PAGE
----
Practicing with Children

Creating Awareness

by Andrew TashSpring has begun, and in Kansas the weather has turned pleasant. Sparrows, starlings, and robins visit the feeders in our backyard. The crab apple tree in front now displays a few buds, and the grass is slowly changing from brown to green. My daughter Joy, now three, asks to spend time outdoors, a welcome change from her developed preference for tablet computers and television programming.

Joy is an explorer, and very creative. Small pebbles become seeds, transplanted from our rock garden to small pots. She tells them to grow. Berries on a nearby bush are plucked and strewn, food for birds, and common weeds become beautiful flowers. Yesterday, Joy orchestrated a wedding. She assembles larger rocks on our sidewalks to serve as a bridge for an ant community, who are called to move from one colony to another land. Her outlook is constantly changing; her world is expanding.

My outlook on the world has changed as well. It is no longer sufficient to name winged creatures as birds. That description is too thin. It is better to tell Joy we are looking at Canada Geese or Snow Geese, a Blue Winged Teal or a Mallard, a Mississippi Kite or a Red-shouldered Hawk. As we observe the trees, I can point out a Corneliancherry Dogwood or an Autumn Splendor Maple. I call flowers by their proper names: blue sage and Leavenworth eryngo and Venus’ looking glass. Suddenly, the world is textured, not flat.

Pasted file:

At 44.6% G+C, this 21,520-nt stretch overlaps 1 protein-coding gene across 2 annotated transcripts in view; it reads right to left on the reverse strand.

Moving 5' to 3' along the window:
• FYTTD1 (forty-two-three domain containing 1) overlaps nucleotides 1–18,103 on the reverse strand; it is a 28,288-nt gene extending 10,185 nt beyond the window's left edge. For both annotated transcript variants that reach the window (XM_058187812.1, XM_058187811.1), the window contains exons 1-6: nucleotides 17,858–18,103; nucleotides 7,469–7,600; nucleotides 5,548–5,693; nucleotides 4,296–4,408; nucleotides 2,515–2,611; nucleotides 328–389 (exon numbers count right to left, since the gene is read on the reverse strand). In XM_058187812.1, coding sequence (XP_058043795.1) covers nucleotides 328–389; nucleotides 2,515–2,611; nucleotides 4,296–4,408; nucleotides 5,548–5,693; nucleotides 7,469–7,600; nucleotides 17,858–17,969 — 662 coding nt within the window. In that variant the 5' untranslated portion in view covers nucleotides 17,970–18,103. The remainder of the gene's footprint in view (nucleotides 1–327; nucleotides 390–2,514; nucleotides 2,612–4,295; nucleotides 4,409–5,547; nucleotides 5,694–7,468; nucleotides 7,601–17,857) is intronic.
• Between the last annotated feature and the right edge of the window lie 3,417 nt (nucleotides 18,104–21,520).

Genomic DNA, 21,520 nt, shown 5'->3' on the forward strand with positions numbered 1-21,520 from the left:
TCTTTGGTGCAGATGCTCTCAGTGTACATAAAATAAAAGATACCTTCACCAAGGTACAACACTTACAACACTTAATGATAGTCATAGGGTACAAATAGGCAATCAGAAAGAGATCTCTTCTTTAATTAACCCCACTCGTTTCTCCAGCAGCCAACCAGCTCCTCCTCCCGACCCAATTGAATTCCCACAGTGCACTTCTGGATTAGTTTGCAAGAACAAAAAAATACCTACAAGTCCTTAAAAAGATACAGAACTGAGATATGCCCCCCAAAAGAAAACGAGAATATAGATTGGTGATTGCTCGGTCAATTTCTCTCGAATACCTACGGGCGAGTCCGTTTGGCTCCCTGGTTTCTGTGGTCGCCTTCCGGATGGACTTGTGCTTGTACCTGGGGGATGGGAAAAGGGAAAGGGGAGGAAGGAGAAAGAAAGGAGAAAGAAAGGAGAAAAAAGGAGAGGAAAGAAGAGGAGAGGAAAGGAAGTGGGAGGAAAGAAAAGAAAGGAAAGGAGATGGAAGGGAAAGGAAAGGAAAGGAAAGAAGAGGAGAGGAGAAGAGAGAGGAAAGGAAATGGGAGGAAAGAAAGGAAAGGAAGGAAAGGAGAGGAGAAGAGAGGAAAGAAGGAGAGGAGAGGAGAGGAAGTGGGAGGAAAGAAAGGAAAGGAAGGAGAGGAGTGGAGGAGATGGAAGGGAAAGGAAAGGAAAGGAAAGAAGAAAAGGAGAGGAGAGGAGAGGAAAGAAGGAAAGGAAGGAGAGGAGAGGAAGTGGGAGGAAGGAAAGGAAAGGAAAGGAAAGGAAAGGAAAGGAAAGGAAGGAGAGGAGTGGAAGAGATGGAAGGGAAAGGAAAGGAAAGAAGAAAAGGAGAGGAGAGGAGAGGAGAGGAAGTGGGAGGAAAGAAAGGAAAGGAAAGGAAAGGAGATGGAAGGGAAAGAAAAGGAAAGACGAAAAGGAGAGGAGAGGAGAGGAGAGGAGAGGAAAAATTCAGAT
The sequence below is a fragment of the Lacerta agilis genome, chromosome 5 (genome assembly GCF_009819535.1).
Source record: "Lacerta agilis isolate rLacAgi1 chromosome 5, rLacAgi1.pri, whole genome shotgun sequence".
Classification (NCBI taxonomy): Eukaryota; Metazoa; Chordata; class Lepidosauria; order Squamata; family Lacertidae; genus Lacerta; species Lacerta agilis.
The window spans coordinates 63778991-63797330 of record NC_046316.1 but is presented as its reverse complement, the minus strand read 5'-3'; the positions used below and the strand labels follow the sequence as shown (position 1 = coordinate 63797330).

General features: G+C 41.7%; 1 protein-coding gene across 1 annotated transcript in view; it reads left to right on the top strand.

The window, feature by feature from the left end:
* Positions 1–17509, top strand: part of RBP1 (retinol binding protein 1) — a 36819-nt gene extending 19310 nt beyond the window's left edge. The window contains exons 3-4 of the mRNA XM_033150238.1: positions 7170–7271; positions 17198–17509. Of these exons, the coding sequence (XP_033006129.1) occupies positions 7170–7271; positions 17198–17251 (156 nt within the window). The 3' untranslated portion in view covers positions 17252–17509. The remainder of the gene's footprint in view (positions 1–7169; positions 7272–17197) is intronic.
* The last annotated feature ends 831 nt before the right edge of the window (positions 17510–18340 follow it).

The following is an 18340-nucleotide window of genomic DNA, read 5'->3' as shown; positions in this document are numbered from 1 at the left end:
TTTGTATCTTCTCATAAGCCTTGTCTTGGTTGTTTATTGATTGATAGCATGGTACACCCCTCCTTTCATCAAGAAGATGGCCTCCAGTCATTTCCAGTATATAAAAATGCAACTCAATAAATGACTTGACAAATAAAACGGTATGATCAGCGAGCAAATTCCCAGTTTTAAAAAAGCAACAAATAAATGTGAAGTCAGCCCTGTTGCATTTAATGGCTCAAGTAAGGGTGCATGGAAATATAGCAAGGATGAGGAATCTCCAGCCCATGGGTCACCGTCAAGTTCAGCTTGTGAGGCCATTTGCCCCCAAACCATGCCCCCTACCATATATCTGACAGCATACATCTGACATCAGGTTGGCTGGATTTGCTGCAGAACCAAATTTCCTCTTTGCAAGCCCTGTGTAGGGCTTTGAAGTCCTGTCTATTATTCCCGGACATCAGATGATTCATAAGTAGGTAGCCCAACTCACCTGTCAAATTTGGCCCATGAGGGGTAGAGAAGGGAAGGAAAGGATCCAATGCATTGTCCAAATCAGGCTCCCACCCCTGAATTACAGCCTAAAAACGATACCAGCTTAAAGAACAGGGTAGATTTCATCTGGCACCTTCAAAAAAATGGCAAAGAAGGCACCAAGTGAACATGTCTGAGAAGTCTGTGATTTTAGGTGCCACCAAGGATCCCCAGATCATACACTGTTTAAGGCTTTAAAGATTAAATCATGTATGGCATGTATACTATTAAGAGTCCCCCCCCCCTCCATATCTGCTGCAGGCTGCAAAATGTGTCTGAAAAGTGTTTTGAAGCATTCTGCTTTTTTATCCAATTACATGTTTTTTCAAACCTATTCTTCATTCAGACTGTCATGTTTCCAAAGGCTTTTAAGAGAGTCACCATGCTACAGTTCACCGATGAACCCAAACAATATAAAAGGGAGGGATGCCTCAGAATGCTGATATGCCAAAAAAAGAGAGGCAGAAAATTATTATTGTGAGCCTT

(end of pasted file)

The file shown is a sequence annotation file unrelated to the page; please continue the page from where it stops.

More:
As my child has grown, creation awareness has become a practice. This practice furthers my relationship with God, and encourages my daughter to grow spiritually. It hasn’t always been easy for me, however, as I’ve had to learn new things. Creation awareness is a practice you can adopt, as well, as you teach your children about faith.

If you can’t tell a tulip from a daisy, don’t worry. Begin where you are, and move on from there. I’m still an amateur naturalist. With children, ask them to help you learn more about the varieties of the creation. Invite them to participate in your exploring, and allow them to teach you new lessons. Then, let that mutuality inform the parent/child relationship in every sphere. Strive to learn together.

As you grow, you will find God’s good world has been filled with treasures beyond your wildest imaginings. The psalmist tells us that “The heavens declare the glory of God, the skies proclaim the work of  his hands” (Psalm 19), but when you begin to notice, further, the finery of detail in every organism and the splendor of every season, wonder takes hold. Even winter has its charms. In Matthew 6:28, when Jesus invites his hearers to “consider the lilies of the field,” we will see what a worthwhile exercise that may indeed be.

Shoulder to shoulder, observing nature with your children, is an invaluable spiritual exercise. It is one that can easily be practiced with children. Questions should guide you forward, together, as you ponder all that God has made. Make this a habit, part of the dynamic in every visit to the park, every walk along a trail, every neighborhood adventure. Seek the divine in every nook and cranny, ponder every mystery. And pray alongside your children, that as they grow, they would become good stewards of creation, grow in their love for God, and return glory to him as they receive his good gift of life.

Ben Simpson is a writer and theologian living in De Soto, Kansas. His wife, Molly, is a United Methodist elder, and together they have two children, Joy and David. Follow him on Twitter: @bsimpson.

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